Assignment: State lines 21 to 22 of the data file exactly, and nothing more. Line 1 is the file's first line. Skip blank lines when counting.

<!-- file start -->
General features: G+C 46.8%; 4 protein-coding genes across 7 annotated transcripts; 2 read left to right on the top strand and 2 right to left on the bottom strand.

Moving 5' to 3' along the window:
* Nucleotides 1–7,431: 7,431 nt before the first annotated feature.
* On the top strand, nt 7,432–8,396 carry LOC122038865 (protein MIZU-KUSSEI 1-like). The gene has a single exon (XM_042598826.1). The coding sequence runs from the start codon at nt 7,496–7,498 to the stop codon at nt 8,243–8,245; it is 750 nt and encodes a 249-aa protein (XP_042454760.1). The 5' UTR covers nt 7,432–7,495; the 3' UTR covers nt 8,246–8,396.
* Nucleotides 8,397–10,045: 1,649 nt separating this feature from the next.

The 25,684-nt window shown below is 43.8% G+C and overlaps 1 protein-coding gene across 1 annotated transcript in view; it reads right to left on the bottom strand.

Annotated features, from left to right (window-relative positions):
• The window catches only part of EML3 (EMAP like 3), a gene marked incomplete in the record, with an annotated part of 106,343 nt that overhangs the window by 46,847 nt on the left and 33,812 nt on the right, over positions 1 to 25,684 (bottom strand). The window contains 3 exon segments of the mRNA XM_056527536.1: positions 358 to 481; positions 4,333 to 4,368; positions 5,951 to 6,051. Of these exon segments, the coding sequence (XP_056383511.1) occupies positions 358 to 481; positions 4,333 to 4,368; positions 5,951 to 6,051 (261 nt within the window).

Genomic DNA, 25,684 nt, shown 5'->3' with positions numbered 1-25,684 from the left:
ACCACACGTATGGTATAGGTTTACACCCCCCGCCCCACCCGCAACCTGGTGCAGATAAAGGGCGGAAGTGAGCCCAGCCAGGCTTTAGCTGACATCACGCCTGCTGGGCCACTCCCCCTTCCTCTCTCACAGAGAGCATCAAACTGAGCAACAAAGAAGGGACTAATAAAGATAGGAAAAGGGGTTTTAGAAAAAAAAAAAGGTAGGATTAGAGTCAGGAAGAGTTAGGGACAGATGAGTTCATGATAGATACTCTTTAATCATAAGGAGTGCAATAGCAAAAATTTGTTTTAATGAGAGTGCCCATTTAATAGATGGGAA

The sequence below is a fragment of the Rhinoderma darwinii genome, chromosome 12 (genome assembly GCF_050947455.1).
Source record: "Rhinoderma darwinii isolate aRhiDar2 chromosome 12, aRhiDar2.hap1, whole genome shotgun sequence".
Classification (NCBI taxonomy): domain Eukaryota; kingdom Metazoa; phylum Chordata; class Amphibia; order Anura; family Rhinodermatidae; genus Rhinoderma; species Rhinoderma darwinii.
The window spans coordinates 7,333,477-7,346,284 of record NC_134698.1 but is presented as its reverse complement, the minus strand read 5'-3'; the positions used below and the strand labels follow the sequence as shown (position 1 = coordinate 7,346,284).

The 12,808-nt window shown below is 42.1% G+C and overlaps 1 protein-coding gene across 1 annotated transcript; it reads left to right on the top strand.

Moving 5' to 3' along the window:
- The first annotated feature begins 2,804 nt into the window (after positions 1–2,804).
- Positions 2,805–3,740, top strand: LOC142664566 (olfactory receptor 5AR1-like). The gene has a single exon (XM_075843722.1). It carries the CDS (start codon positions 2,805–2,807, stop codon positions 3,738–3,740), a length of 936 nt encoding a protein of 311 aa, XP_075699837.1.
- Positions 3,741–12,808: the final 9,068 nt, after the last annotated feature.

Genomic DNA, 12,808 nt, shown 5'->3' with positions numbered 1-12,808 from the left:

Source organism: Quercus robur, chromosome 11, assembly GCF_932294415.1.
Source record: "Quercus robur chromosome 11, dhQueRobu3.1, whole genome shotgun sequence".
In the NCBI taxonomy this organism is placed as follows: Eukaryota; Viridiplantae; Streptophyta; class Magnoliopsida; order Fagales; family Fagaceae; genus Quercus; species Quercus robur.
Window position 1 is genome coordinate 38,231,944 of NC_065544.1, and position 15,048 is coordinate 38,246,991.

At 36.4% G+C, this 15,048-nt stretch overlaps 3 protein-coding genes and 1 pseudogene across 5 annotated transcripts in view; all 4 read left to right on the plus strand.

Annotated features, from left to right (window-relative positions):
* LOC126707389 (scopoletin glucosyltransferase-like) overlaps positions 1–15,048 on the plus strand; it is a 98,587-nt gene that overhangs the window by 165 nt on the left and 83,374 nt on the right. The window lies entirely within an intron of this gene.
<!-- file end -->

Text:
Source organism: Quercus robur, chromosome 11, assembly GCF_932294415.1.
Source record: "Quercus robur chromosome 11, dhQueRobu3.1, whole genome shotgun sequence".